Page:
James Mercer Langston Hughes was born in Joplin, Missouri, on February 1, 1902, to James Nathaniel and Carrie Mercer Langston Hughes. In 1903, Langston’s father, angered and frustrated by a series of events, including the all-white Oklahoma examining board’s refusal to let him take the bar examination, left the United States for Mexico, where he prospered and eventually sent money for the support of his son.

Hughes says in his first autobiography, The Big Sea (1940), that he hated his father, that his father was interested only in making money, and that his father was contemptuous of black people, Mexicans, and anyone who was poor. Langston’s mother, who refused to accompany his father to Mexico, was unable to find work, despite her year of college at the University of Kansas. Consequently, she moved from city to city, sometimes taking Langston with her. She worked at poorly paid clerical jobs that provided insufficient income to support her and her child. Mostly, Langston lived with his grandmother in Lawrence, Kansas, for almost nine years, until her death in 1912.

Upon his grandmother’s death, Hughes was sent to live with family friends, Uncle and Auntie Reed, key figures in his often-anthologized essay “Salvation,” excerpted from The Big Sea. Uncle and Auntie Reed, while they provided Hughes with a sense of family and with regular meals, were much more zealously religious than Hughes’s family. In “Salvation,” Hughes recounts the loss of his faith when he felt abandoned by Jesus, who did not come to save him during the revival at Auntie Reed’s church. Hughes, who was almost thirteen at the time, pretended that he had seen Jesus, and he says he cried in bed that night because he had deceived everybody in the church.

In 1914, Langston’s mother remarried, and in 1916, Langston joined his mother and stepfather, Homer Clark, in Cleveland, where Clark was then a steelworker. Clark shifted jobs frequently, and often the family was financially insecure or impoverished. Nevertheless, the four years Hughes spent at Central High School were productive in introducing him to music, poetry, and art. Throughout his school years, Hughes was an avid reader, and he was influenced particularly by Carl Sandburg’s poetry.

In 1921, when Hughes arrived as a student at Columbia University, he learned that the school had an unstated policy not to house black students. Though the...

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(Masterpieces of American Literature)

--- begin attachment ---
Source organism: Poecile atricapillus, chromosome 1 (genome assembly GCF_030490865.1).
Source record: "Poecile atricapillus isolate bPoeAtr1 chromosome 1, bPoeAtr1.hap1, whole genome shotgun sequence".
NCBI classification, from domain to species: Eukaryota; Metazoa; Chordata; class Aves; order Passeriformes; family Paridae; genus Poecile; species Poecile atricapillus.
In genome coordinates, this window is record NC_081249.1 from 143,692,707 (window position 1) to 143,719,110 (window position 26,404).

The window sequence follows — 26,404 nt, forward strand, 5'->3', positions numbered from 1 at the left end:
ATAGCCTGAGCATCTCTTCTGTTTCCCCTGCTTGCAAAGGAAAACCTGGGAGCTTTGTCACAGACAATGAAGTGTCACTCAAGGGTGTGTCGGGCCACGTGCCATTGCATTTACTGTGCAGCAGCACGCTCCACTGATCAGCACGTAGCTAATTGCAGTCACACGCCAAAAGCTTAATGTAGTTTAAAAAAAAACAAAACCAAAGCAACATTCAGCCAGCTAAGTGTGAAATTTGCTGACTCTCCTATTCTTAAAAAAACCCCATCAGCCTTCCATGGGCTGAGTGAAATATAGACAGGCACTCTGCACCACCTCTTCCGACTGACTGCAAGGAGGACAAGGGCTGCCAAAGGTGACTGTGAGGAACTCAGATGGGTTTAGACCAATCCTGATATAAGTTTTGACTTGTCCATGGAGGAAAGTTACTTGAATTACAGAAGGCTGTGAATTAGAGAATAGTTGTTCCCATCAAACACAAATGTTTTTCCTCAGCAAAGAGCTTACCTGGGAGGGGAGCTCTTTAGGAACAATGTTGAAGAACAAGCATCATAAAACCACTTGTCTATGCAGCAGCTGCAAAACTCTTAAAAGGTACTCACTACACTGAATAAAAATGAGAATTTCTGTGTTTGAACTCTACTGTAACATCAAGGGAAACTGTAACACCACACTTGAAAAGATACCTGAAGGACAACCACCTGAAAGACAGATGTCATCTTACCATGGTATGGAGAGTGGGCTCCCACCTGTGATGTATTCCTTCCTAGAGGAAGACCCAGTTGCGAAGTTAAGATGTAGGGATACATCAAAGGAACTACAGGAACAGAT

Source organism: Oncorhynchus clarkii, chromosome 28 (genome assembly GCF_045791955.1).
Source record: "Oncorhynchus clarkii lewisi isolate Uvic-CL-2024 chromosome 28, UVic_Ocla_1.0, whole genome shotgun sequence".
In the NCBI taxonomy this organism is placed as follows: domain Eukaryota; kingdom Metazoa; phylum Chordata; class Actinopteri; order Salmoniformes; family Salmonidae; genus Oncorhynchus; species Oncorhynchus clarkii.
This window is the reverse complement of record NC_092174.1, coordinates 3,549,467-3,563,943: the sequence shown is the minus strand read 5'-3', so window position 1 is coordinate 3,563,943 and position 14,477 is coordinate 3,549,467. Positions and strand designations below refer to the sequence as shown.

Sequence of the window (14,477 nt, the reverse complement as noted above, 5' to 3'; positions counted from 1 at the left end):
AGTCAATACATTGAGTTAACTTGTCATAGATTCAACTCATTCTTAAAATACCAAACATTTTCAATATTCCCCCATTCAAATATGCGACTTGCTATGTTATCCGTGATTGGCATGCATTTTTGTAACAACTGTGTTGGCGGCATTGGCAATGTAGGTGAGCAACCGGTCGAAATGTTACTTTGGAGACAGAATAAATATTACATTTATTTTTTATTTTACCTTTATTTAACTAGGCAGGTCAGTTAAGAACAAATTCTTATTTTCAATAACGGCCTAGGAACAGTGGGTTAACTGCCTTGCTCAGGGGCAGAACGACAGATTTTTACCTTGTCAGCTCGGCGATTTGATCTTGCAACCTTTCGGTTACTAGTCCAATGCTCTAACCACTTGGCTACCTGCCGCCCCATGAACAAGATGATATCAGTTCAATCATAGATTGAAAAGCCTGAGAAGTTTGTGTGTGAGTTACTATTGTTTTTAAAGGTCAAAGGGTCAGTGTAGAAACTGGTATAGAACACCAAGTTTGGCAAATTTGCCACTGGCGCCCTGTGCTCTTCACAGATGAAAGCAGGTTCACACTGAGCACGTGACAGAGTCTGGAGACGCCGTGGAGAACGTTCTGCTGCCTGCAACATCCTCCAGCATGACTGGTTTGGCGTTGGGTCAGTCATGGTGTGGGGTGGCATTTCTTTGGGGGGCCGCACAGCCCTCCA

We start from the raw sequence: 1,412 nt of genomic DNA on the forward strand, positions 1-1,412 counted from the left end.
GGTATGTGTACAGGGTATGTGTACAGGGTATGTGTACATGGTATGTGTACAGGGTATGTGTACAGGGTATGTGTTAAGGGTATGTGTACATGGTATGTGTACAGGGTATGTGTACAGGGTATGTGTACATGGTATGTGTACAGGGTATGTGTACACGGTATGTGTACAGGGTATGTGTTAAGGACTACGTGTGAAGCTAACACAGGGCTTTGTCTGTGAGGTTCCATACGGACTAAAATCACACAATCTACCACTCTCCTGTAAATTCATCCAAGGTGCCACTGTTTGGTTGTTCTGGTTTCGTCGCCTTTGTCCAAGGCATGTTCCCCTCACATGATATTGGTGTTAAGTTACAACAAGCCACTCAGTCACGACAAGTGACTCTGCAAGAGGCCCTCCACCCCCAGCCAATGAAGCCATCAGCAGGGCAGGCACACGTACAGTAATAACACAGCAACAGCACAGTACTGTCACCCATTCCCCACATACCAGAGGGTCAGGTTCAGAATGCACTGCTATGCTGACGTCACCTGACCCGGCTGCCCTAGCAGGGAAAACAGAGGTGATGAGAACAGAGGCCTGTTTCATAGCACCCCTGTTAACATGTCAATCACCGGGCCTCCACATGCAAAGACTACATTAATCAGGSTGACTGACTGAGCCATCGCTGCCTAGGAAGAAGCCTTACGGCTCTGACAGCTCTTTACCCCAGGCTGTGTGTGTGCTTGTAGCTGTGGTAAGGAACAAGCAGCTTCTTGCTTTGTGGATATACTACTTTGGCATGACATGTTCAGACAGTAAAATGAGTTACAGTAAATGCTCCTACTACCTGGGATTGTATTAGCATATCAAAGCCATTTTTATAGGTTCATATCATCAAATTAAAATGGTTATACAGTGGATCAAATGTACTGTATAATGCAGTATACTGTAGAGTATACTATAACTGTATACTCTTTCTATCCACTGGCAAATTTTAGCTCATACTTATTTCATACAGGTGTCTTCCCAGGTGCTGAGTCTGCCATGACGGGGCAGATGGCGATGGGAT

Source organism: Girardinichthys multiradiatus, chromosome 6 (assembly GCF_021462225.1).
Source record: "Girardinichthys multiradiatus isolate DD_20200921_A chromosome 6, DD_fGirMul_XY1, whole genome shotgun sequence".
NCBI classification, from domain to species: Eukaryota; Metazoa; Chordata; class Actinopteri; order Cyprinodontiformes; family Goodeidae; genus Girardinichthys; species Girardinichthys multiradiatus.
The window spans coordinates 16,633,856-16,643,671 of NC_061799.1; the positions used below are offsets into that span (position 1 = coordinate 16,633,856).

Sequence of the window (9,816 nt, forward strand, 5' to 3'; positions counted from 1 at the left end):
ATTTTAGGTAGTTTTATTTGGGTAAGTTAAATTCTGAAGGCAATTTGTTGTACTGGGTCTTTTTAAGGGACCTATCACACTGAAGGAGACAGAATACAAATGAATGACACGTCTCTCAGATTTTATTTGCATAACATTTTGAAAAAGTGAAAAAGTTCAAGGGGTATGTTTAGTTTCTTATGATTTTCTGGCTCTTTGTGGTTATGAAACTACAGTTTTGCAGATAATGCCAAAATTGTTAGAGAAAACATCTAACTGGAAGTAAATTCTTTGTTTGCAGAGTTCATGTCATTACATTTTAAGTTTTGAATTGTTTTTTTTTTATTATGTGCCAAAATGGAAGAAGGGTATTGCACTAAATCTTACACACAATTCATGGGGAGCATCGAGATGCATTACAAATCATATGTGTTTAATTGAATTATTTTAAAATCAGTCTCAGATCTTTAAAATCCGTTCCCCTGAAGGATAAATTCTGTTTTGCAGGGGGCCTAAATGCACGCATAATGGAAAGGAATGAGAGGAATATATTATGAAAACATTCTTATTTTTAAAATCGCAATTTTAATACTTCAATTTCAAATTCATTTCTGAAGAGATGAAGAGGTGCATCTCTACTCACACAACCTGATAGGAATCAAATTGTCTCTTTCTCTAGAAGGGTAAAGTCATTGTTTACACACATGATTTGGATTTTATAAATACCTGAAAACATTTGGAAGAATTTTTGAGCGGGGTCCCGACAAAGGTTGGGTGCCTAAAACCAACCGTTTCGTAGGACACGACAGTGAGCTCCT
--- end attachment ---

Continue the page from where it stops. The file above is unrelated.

Hughes, in addition to his significant role in the Harlem Renaissance of the 1920’s and 1930’s and the Black Arts movement of the 1960’s, left much powerful literature that breaks new ground in combining elements of blues and jazz with prose and poetry.

Throughout Hughes’s writing, his integrity and his commitment to clarity are evident. Through his candid depictions of his characters, such as Jesse B. Simple, Roy Williams, Oceola Jones, and Dora Ellsworth, Hughes helps readers understand more about everyday people, about artists, about humanity.


(Great Authors of World Literature, Critical Edition)

Few authors of the twentieth century are more significant than Langston Hughes. The length of his career, the variety of his output, his influence on three generations of African American writers, his concern for the “ordinary” African American, and his introduction of the jazz idiom to American poetry assure his status. Hughes’s father, James Nathaniel Hughes, left his family when Hughes was a baby and eventually became a prosperous lawyer and rancher in Mexico. Langston Hughes’s mother, Carrie Mercer Langston Hughes, who had attended college and had an artistic temperament, had great difficulty supporting her family. As a result, much of Hughes’s childhood was spent in Lawrence, Kansas, with his maternal grandmother,...

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Hughes was born in in 1902 in Joplin, Missouri, to James Nathaniel and Carrie Mercer Langston Hughes, who separated shortly after their son's...

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Hughes was born James Langston Hughes in 1902 in Joplin, Missouri, to James Nathaniel and Carrie Mercer Langston Hughes, who separated...

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Hughes was born on February 1, 1902, in Joplin, Missouri. His African American father left the family to move to Mexico. In addition, his...

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James Langston Hughes was born on February 1, 1902, in Joplin, Missouri. His unusual middle name had been the birth name of his mother, a...

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Langston Hughes Published by Gale Cengage

Zora Neale Hurston was born January 7, 1891, in Eatonville Florida. She was forced to leave school at age thirteen so that she could care for...

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James Langston Hughes was born on February 1, 1902, in Joplin, Missouri. Hughes was the only child of James Nathaniel Hughes and Carrie...

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Langston Hughes was born in Joplin, Missouri, in 1902. His parents divorced, and he grew up with his mother and grandmother, moving...